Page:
兩點鐘
兩塊錢
兩分

星期二
二月

二十瓶牛奶
二十塊蛋糕

二毛
lǐangdǐan
lǐangkuài
lǐangfēn

xīngqīèr
èryuè

èrshípíng níunǎi
èrshíèrkuài dàngāo

èr máo
Two o’clock
two dollars
two cents

Tuesday
February

twenty bottles of milk
twenty-two pieces of cakes

two dimes

For a pair, say


一雙
一雙鞋
yī shuāng
yī shuāng xíe
a pair
a pair of shoes

 

More about Measures

Only when a noun is being used without a sense of quantity, is the measure word omitted:


大書
聰明的學生
綠蘋果
dà shū
cóngmíngde xuéshēng
lù píngguǒ

big books
smart students
green apples


The word ge is a general measure. It can be applied to most nouns, and is often so generally used, colloquially, by a great many Chinese, but proper usage, and the mark of an educated person, should be to know and use the appropriate measure word for each noun:


一個蘋果
兩個人
三個燈
yīge píngguǒ
lǐangge rén
sānge dēng
an apple
two people
three lamps

For people, ge is acceptable, but wei is the proper term:


一個男人
兩個女人
三個女孩
兩個男孩

一位總統
兩位老師
三位教授

yīge nánrén
lǐangge nǔrén
sānge nǔhái
lǐangge nánhái

yīwèi zǒngtǒng
lǐangwèi lǎoshī
sānwèi jìaoshòu
a man
two women
three girls
two boys

a president
two teachers
three professors

In some instances the use of ge is illiterate and marks the person as uneducated. Try to learn the formal measure word. Don't say


一個書
三個紙
一個本子
三個字典

yīge shū
sānge zhǐ
yīge běnzi
sānge zìdǐan

a book
three sheets of paper
a notebook
three dictionaries

say instead


一本書
三張紙
一本本子
三本字典
yīběn shū
sānzhāng zhǐ
yīběn běnzi
sānběn zìdǐan
a book
three sheets of paper
a notebook
three dictionaries

Additional adjectives are placed after the quantity and measure words, but before the noun:


一本紅書
兩本好書
三張白紙
yīběn hóng shū
lǐangběn hǎo shū
sānzhāng bái zhǐ
a red book
two good books
three sheets of white paper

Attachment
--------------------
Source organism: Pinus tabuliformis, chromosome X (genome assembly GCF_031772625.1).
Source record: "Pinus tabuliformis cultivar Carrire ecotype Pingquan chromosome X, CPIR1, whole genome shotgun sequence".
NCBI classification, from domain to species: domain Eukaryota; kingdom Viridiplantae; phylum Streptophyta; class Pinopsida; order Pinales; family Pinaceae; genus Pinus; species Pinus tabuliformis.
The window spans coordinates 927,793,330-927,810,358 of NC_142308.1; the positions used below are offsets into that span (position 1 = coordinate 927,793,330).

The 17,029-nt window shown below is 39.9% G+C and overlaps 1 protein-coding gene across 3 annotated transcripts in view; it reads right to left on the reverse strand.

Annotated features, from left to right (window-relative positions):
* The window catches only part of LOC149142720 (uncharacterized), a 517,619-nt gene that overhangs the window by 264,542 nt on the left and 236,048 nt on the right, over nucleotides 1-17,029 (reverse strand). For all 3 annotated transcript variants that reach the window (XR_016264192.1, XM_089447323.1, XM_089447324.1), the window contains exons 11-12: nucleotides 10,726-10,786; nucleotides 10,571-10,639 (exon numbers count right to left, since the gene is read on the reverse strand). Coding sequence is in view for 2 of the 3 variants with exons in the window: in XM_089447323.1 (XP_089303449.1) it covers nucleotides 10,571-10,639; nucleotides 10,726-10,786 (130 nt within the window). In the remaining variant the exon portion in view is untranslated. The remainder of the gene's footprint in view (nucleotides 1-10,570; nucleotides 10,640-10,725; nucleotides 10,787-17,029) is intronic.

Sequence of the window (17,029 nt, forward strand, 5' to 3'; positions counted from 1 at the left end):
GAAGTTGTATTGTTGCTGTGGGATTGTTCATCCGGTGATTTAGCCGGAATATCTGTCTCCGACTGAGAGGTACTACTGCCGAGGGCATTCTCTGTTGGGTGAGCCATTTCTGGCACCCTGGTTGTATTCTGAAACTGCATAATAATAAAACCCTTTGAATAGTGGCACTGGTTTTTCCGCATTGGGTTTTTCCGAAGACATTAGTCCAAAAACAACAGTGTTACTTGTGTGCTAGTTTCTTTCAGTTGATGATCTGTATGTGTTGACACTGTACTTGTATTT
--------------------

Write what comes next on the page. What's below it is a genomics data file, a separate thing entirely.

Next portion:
unless they are demonstrative adjectives:


這個學生
那三個學生
zhèige xuéshēng
nèi sānge xuéshēng
this student
those three students

Most measure words quantify a certain class of objects. The nouns that a particular measure word quantifies generally fall into a certain category, e.g., long, narrow things:


一條魚
兩條毛巾
一條 街道
三條川
兩條繩索
一條帶子
三條船
yītíao yú
lǐangtíao máojīn
yītíao jiēdào
sāntíao chuān
lǐangtíao shéngsuǒ
yītíao dàizi
sāntíao chuán
a fish
two towels
a street
three rivers
two ropes
a belt
three boats

or things with a handle:


一把牙刷
兩把刀
三把湯匙
一把劍
三把調羹
yībǎ yáshuā
liǎngbǎ dāo
sānbǎ tāngchí
yībǎ jìan
sānbǎ tíaogēng
a toothbrush
two knives
three soupspoons
a sword
three spoons

 

Questions

To ask a question, use the indefinite measure ji:



幾本書?
幾張紙?

jǐben shū ?
jǐzhang1 zhǐ ?
how many
How many books?
How many sheets of paper?

Measures were probably developed long ago in the Chinese language as an aid to intelligibility, just as tones were. Tones help to distinguish between two characters with a similar pronunciation; in a like manner, accompanying and dissimilar measure words are also helpful in differentiating between like-sounding nouns.

(See the section on Demonstrative Pronouns for more on Measures.)